To allow stoppered containers C to be placed in trays 10, analyzer 20 optionally includes a stopper remover 150 that is carried on cart 70, FIG. 7. Any automated stopper remover is useful, for example, the one described in Japanese Kokai 62/6171. Preferably, such a device includes two tube grippers 152, 154 pivoted on arms 156 via controls 158 mounted on the front of cart 70, and a stopper gripper 160 that includes drive means for removing the stopper (not shown). Most preferably, gripper 160 is mounted on a vertical post 162 and cantelevered arm 164 that pivot via controls 165 so as to move gripper 160 and the removed stopper to a location 166 (shown in phantom, FIG. 7) off path 110, FIG. 6. In this fashion, gripper 160 will not block the movement of truck 102 and pipette 105 as the latter move along path 110 to aspirate from the container that has been unstoppered. Arms 156 also preferably are movable in the direction of arrows 169, FIG. 7, to raise tube C, arrow 170, FIG. 8B, to bring the stopper into engagement with gripper 160. Preferably, both sides 12 and 12' of trays 10 are open to allow grippers 152, 154 to grip an individual tube.
Trays 10 preferably include a flag 19 as described, and another flag, not shown, which is sensed by truck 102 as pipette 105 moves into position for aspiration.
Alternatively, stopper remover 150 can be dispensed with altogether, as when the containers are placed in trays 10 already unstoppered. That alternative is shown in FIG. 9, in which parts similar to those previously described bear the same reference numeral, to which the distinguishing suffix "a" is appended. In this embodiment, each track 32a-35a (only one being shown) and its conveyor 40a is effective in reciprocating the respective tray 10a to the position (X3) that intersects path 110a of aspirating and dispensing station 100a. That is, second conveyor 50 and its perpendicularly-moving cart 70 are not needed. Bar code reader 140a may or may not be present.
It will be readily apparent from the aforesaid description that a vary compact supply of patient sample is provided, in a manner that encourages more random access than has been heretofore possible. That is, FIG. 3, while a container of tray 10 from track 32 is being aspirated, reader 140 can be reading tray 10 of any one of the other tracks 33-35. If such reader 140 detects that one of the containers of a tray on, for instance track 33 (FIG. 1), has a STAT sample, as soon as aspiration and dispension is completed on the container in progress, tray 10 of track 32 is returned to its track (by conveyor 50 reversing to feed the tray back to conveyor 40 of track 32, also reversed.) Then, tray 10 of track 33 is moved (not shown) onto conveyor 50 (which has been moved into alignment with track 33 from track 32). Conveyor 50 continues to advance this tray until the STAT container intersects path 110. While this is taking place, stopper remover 150 is placed in readiness, and the stopper (if any) is then removed. Gripper 160 is pivoted out of the way, and station 100 is moved into place on path 110 to engage the STAT container.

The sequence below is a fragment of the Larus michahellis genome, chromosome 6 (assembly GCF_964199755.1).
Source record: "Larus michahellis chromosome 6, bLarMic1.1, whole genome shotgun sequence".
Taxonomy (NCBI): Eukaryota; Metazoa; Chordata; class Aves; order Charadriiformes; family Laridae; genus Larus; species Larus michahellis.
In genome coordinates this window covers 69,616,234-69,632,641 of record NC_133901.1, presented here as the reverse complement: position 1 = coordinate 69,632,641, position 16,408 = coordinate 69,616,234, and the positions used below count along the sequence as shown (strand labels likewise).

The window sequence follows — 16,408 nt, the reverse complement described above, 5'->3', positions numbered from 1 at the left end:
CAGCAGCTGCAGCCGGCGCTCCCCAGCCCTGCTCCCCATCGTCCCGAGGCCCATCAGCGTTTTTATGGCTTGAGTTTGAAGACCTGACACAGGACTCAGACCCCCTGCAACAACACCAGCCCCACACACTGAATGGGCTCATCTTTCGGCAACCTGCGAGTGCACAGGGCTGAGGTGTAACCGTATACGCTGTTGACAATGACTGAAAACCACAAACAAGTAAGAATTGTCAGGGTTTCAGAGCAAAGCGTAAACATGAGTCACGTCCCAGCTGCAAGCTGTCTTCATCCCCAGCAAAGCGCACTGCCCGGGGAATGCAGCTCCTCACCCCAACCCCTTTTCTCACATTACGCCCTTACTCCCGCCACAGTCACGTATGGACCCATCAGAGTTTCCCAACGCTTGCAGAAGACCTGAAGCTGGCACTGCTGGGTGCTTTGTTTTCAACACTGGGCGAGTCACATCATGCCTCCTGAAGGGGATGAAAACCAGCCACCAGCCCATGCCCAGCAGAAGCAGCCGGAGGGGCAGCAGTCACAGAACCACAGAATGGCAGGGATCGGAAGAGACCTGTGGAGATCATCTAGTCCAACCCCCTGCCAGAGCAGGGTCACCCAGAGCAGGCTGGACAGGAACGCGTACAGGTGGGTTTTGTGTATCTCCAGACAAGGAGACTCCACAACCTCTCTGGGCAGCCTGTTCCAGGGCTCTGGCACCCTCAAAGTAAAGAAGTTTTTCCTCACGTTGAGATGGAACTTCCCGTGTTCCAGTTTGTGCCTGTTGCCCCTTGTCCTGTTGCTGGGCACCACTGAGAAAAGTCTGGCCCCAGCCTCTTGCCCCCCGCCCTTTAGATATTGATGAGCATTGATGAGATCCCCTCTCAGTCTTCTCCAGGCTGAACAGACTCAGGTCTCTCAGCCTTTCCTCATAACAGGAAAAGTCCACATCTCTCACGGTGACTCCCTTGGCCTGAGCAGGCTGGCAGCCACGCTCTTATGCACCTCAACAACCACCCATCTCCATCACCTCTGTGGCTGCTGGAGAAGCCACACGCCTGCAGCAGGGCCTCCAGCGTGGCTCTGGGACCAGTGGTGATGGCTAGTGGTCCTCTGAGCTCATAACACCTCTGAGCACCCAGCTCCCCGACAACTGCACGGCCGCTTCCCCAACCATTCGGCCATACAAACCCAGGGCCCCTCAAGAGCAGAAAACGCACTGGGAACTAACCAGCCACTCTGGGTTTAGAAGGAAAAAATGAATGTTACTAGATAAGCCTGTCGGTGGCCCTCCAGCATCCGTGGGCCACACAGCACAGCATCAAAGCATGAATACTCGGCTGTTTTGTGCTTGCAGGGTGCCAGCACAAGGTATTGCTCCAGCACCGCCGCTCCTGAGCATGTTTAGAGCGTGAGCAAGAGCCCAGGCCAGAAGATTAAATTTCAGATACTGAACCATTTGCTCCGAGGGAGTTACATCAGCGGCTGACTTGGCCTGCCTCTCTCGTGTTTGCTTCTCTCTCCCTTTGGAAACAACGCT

The aforesaid construction, by providing each tray with its own track extending towards the path of the aspirating and dispensing station, avoids the necessity of moving all the trays lock-step along a path perpendicular to that extending track until a tray lines up with such track.
The rest of the operation of the analyzer is conventional, being directed to the dispensing of patient sample onto a test element E, FIG. 10, and the incubating and reading of such an element. Any suitable arrangement can be used for these functions. For example, the following, supplied for completeness, is useful: A supply 200 of elements is provided, and one of such elements E is ejected. arrow 202, onto a platform 204. Station 100 then traverses out of module 22, FIG. 1, into module 24 (arrow 206), and the pipette is moved down (arrow 208, FIG. 10) to a position directly above element E, at which time dispensing occurs. Element E is then conventionally pushed into any suitable incubator 210, and read colorimetrically or potentiometrically at a suitable read station, not shown.
Additional useful features of this invention include:
When any tray 10 is completed with all sample having been aspirated as sensed by sensor 250, FIGS. 3 and 4, on cart 70, conveyor 40 returns it to a protruding position, shown in phantom, FIG. 3, that informs the operator that it can be removed.
A cover 220 (FIG. 3) is provided, which is slotted at 222 so as to expose any tray only when it first enters (or last exits) its track. All trays at station 100 are inaccessible to the operator, thus eliminating the temptation of operators to place STAT containers close to the aspirating and dispensing station. To permit non-routine access to the interior for repairs, such as by the site administrator, cover 220 is held in the position shown by a lock (not shown), and when unlocked, pivots out of its blocking position, arrow 260.
The invention has been described in detail with particular reference to preferred embodiments thereof, but it will be understood that variations and modifications can be effected within the spirit and scope of the invention.